Young working professionals now at high risk of stroke: Study
New Delhi: A team of researchers has found a sharp increase in stroke cases among young people, especially among working professionals.
Among young people who had a stroke, there was a significant increase in the proportion who were in more skilled occupations, particularly professional or managerial positions.
This may suggest a role for work-related stress, low physical activity, and long working hours, each of which is more strongly associated with stroke risk than heart attack.
The findings of the study, published in the journal JAMA on World Stroke Day 2022, which analyzed the rate of new stroke cases in Oxfordshire, UK over the past 20 years, reflect emerging evidence that stroke in young people is a growing problem at high – income countries.
“Establishing the importance of known risk factors for stroke in young people will help raise public awareness of the need for better control.” We also need better ways to identify young people at high risk of stroke, as current risk models are based on predictors of stroke in older people,” said Medical Research Foundation Fellow Dr Linxin Li of Oxford University.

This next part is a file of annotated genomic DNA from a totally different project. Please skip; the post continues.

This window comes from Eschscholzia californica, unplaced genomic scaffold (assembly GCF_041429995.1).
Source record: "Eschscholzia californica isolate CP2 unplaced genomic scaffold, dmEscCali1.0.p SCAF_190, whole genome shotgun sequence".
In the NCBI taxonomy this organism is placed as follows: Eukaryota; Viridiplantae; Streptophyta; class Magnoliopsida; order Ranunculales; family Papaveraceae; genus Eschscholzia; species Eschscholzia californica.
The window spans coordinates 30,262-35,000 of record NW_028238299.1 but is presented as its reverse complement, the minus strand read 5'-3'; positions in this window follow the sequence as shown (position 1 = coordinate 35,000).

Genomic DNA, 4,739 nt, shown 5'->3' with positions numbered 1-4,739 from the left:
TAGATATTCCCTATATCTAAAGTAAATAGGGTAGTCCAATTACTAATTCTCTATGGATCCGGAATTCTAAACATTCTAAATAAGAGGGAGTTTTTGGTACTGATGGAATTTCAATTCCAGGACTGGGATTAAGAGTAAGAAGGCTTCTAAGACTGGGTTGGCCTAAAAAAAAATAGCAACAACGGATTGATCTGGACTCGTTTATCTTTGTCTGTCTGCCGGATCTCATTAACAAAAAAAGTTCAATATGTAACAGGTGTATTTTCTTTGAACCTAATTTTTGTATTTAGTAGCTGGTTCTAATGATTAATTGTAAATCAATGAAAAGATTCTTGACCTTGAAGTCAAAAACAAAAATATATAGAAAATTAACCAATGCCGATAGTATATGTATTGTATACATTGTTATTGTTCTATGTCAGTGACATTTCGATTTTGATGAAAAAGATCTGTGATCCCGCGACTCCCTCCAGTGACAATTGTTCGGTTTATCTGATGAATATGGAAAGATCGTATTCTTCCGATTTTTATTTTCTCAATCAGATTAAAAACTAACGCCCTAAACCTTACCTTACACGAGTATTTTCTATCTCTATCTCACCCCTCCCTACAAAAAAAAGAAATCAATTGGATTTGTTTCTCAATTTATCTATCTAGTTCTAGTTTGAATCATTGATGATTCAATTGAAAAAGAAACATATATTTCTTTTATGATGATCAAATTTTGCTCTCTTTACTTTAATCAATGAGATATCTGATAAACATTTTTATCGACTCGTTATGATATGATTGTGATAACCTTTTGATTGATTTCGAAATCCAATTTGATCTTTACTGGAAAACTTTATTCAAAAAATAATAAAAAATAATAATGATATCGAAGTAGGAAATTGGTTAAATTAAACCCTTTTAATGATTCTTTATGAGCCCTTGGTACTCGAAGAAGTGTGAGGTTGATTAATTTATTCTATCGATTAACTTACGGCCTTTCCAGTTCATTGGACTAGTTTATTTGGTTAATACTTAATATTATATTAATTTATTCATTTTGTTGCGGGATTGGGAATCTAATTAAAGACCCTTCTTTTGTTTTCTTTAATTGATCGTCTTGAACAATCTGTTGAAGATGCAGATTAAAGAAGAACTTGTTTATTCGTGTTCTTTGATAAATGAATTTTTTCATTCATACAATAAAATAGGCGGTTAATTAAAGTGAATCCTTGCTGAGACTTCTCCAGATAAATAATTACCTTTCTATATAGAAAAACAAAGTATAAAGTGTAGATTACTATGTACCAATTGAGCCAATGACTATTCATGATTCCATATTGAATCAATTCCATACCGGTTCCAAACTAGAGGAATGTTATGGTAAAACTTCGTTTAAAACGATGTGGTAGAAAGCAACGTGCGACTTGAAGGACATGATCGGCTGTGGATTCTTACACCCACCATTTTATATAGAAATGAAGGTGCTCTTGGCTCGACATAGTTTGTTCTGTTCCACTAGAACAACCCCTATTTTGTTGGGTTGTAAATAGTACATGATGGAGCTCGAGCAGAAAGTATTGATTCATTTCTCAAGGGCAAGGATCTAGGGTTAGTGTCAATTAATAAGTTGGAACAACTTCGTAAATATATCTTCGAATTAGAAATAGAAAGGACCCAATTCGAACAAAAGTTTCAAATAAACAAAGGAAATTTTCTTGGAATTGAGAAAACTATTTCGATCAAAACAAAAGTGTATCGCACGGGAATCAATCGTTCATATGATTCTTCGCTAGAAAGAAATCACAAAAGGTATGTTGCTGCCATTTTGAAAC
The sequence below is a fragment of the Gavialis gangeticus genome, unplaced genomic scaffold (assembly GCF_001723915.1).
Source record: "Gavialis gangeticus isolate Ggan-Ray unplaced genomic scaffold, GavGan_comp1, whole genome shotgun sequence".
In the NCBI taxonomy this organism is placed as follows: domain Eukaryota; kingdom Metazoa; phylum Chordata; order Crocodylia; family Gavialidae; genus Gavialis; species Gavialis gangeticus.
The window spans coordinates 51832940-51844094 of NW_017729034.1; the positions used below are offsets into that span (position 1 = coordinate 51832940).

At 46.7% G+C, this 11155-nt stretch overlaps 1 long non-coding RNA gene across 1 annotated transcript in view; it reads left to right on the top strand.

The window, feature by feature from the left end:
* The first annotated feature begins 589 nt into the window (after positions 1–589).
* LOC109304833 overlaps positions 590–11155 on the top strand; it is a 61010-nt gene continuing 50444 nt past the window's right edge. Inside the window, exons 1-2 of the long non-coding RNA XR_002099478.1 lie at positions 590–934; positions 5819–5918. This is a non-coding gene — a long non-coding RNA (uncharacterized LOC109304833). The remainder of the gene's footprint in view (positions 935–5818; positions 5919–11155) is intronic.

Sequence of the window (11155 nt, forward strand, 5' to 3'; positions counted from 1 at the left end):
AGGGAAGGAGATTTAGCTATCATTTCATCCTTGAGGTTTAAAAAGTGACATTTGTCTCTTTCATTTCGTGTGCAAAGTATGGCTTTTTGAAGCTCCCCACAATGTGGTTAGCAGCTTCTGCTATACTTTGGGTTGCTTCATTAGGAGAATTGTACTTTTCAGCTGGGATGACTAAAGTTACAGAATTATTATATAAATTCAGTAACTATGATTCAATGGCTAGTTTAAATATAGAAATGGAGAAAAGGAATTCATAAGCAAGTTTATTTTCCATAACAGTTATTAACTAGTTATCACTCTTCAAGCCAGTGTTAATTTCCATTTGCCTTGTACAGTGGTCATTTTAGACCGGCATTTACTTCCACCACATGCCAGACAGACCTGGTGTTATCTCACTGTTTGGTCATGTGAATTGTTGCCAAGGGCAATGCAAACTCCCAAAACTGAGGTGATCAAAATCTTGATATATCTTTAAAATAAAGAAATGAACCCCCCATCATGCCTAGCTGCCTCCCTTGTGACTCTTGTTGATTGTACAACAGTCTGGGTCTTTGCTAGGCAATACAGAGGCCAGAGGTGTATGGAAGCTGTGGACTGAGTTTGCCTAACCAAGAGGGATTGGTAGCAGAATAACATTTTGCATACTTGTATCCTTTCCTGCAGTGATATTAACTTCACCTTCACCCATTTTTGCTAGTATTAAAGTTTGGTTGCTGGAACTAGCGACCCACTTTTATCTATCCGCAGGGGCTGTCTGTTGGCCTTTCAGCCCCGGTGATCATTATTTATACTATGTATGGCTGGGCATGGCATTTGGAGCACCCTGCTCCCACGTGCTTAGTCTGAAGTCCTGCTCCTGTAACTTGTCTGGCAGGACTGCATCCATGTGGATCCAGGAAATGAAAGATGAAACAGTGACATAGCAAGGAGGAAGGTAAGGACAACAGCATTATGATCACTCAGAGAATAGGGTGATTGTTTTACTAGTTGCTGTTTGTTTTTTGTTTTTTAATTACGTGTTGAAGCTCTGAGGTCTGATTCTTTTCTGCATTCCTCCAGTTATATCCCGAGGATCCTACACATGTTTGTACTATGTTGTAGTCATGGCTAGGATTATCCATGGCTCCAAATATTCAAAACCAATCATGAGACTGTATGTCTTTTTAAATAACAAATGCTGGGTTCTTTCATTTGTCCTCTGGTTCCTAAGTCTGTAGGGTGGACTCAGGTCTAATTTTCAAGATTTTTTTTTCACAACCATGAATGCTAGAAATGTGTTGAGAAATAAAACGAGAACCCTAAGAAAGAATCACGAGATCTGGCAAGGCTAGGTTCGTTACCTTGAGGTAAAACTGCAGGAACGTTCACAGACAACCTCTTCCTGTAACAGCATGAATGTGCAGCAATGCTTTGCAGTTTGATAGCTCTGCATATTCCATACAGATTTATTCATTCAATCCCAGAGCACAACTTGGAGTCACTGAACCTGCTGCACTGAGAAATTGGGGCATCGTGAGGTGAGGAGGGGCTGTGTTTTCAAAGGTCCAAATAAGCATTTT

Stroke is a serious health problem that can have devastating consequences. It occurs when the blood supply to the brain is cut off, causing brain cell death and dysfunction in one or more parts of the brain.
Restricted blood supply can result from a blockage in an artery supplying blood to the brain, a ruptured blood vessel causing bleeding in the brain, or a brief reduction in blood supply to the brain.
The traditional view is that vascular risk factors, such as high blood pressure, diabetes and obesity, play a secondary role in stroke in young people, but recent studies have begun to challenge this view.
Dr. Li’s research focuses on multiple types of stroke, such as ischemic strokes caused by blocked arteries, “mini-strokes” (transient ischemic attacks), and bleeding in the brain (intracerebral hemorrhage and subarachnoid hemorrhage).
The researchers found that between 2002-2010 and 2010-2018, there was a 67% increase in the incidence of stroke among younger adults (under 55) and a 15% decrease among older adults (55 or older).
A similar difference in incidence was not found for other vascular events, such as heart attacks.
“Historically, we thought stroke only affected older people, but studies like this suggest a growing problem in young adults,” said Dr. Angela Hind, chief executive of the Medical Research Foundation.
“Stroke in young adults can have a huge impact, often occurring when they are starting a family or already have young children to care for and are just about to reach the peak of their careers. The economic, social and personal consequences can be devastating,” Hind added.